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RackNine's Lawsuit Against Pat Martin Going Ahead

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An abject public apology by the NDP's talkative MP, Pat Martin, has failed to fend off a $5 million lawsuit by the president of Edmonton automated calls firm RackNine.
An abject public apology by the NDP's talkative MP, Pat Martin, has failed to fend off a $5 million lawsuit by the president of Edmonton automated calls firm RackNine.


An abject public apology by the NDP's talkative MP, Pat Martin, has failed to fend off a $5 million lawsuit by the president of Edmonton automated calls firm RackNine.

Asked Friday if the lawsuit is going ahead anyway, Matt Meier's lawyer, Justin Matthews of Edmonton, said, "Yes."

In a new court filing, Matthews cites what he calls "exceptionally inflammatory and sensationalistic" defamation and "ongoing malice" by the New Democratic Party and its much-quoted MP from Winnipeg Centre.

Meier's company, RackNine, wants the NDP and Martin to pay $5 million in damages for saying that "RackNine rascals" helped the Conservatives to mislead voters with bogus robocalls in the May 2011 election.

The calls purported to come from Elections Canada and told more than 6,700 voters in Guelph that their polling stations had changed, when they hadn't. It later emerged that the calls originated from a disposable "burner" cellphone bought under the fake name of "Pierre Poutine." The numbers called, according to Elections Canada court filings, matched those in a Conservative Party database of non-supporters.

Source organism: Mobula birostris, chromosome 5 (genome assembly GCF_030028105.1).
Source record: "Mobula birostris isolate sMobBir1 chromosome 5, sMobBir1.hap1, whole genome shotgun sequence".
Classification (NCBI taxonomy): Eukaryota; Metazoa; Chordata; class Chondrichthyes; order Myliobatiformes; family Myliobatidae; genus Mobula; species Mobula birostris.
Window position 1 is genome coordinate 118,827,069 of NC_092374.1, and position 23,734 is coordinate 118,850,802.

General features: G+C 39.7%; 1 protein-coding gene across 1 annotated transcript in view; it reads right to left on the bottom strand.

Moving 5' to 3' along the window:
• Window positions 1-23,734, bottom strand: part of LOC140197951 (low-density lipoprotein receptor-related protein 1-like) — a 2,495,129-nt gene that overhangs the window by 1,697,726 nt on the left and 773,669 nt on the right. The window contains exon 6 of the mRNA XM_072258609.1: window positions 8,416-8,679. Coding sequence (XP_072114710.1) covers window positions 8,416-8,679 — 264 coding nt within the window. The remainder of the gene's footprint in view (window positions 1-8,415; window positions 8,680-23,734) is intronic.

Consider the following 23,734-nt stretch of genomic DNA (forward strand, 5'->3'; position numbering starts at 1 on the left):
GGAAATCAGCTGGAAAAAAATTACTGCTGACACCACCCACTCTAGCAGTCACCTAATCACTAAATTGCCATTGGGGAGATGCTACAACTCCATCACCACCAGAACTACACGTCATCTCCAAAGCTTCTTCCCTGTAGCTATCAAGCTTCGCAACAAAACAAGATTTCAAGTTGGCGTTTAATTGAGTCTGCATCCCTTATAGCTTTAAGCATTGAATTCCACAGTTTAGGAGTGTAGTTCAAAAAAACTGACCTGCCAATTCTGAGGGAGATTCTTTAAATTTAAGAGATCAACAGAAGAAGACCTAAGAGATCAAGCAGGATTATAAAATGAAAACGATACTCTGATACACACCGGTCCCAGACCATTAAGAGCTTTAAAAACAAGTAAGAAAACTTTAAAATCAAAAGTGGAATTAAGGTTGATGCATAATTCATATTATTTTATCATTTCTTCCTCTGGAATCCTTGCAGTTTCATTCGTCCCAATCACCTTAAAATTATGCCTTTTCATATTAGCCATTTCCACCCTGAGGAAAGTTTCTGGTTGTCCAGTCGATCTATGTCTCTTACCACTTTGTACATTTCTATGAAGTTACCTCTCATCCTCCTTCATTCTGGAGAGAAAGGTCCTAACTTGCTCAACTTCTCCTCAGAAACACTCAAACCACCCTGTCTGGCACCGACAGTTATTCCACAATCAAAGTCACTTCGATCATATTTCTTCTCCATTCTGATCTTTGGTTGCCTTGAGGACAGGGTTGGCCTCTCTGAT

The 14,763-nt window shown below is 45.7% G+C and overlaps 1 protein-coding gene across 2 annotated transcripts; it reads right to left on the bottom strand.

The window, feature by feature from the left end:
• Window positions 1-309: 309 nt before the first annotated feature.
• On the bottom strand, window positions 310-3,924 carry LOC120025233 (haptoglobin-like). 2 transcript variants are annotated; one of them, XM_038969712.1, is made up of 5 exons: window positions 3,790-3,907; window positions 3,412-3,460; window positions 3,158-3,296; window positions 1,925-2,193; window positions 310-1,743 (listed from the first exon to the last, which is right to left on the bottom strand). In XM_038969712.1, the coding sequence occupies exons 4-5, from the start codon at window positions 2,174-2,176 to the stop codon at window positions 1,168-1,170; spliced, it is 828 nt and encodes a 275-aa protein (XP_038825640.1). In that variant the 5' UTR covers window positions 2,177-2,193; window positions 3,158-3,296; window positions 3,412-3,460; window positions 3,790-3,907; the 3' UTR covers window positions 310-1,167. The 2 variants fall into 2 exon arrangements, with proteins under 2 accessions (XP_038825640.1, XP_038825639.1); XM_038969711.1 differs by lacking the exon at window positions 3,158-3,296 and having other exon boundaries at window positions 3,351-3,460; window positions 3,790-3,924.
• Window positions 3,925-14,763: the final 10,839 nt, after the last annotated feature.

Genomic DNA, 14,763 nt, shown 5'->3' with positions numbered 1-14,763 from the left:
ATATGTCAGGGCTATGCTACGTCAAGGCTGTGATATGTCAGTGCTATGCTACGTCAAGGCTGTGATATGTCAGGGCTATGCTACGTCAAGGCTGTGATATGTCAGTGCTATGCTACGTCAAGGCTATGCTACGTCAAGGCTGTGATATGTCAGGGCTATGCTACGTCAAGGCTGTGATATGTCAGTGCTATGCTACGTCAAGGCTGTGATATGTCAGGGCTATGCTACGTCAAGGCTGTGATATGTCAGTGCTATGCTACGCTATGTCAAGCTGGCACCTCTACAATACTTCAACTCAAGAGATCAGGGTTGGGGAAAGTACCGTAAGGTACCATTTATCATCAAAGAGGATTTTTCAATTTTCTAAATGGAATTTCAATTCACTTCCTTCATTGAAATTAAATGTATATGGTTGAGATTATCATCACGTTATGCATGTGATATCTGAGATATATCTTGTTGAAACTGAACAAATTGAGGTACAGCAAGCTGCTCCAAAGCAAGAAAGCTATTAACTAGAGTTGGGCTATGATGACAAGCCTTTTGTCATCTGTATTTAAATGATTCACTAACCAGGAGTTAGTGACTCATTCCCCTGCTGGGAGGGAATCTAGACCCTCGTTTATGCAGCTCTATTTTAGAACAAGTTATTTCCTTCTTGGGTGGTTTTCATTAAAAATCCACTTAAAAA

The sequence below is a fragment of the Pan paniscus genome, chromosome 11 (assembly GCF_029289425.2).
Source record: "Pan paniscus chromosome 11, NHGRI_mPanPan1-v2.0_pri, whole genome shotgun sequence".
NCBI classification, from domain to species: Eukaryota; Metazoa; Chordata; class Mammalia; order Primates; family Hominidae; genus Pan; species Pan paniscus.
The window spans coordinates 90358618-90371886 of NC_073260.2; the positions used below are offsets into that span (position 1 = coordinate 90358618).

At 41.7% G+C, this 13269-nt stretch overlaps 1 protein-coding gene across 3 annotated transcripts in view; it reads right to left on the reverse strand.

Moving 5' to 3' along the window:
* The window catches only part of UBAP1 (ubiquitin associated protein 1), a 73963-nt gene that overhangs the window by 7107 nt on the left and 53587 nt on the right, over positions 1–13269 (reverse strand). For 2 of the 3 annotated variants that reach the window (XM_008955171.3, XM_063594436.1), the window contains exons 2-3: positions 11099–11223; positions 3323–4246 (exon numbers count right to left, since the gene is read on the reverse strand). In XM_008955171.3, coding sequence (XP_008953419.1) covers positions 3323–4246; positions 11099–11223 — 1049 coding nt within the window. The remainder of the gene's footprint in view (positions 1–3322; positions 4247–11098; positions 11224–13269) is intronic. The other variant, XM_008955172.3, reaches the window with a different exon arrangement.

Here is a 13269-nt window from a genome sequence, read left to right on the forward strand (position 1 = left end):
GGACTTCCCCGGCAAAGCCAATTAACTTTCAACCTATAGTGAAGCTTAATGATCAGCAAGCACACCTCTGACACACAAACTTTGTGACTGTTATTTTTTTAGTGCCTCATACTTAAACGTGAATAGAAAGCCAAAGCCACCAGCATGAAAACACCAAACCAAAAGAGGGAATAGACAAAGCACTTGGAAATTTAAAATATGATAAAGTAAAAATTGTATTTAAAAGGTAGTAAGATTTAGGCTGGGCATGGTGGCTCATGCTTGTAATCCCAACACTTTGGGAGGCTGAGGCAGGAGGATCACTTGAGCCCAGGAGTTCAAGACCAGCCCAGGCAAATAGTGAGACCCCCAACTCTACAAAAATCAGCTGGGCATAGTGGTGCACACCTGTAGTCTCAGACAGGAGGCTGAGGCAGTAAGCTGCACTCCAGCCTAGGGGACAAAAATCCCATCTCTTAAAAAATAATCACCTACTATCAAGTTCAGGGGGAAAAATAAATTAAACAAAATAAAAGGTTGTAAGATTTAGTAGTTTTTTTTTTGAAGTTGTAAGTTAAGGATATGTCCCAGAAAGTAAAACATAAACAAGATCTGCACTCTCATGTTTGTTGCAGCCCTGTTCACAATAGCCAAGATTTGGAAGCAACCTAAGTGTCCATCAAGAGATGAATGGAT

When the story broke in February of this year, Martin, the MP for Winnipeg Centre, named RackNine, a telemarketing company in Edmonton, as part of a Conservative scheme to steal the election. While MPs are protected from libel claims inside the House of Commons, Martin stepped outside the House on Feb. 23 to denounce "hundreds of thousands of phony phone calls by the RackNine rascals."

Matt Meier responded that his company did not make the calls or even know of their content, but merely served as a phone company to carry the calls. In an embarrassing climb-down on April 16th, Martin, the MP for Winnipeg Centre, apologized and admitted that "statements I made insinuating Mr. Meier's and RackNine's participation in an electoral fraud conspiracy were wholly and unequivocally false."

Now, it seems, the apology did not work.

In a court filing dated May 30 and obtained by CBC News, RackNine's lawyer, Justin Matthews of Edmonton, claims "continued malice" by the NDP and demands a hefty $2.5 million in general and aggravated "damages for defamation," plus another $2.5 million in "special damages for loss of business income."

The pleading alleges an "unreasonable delay in offering an apology by the Plaintiffs."

In his statement of defence, the NDP's lawyer, Peter Jacobson, denies that RackNine "suffered any damage as a result of the words complained of" and calls the amount claimed "grossly disproportionate." Jacobson also denies that RackNine suffered any loss of income.

Jacobson's statement adds that Martin's public apology "was widely disseminated in the press...in mitigation of any damages claimed."

He calls the RackNine claim "ill-conceived and abusive as it is directed at a political party with the responsibility to speak on matters of significant public interest to Canadians."

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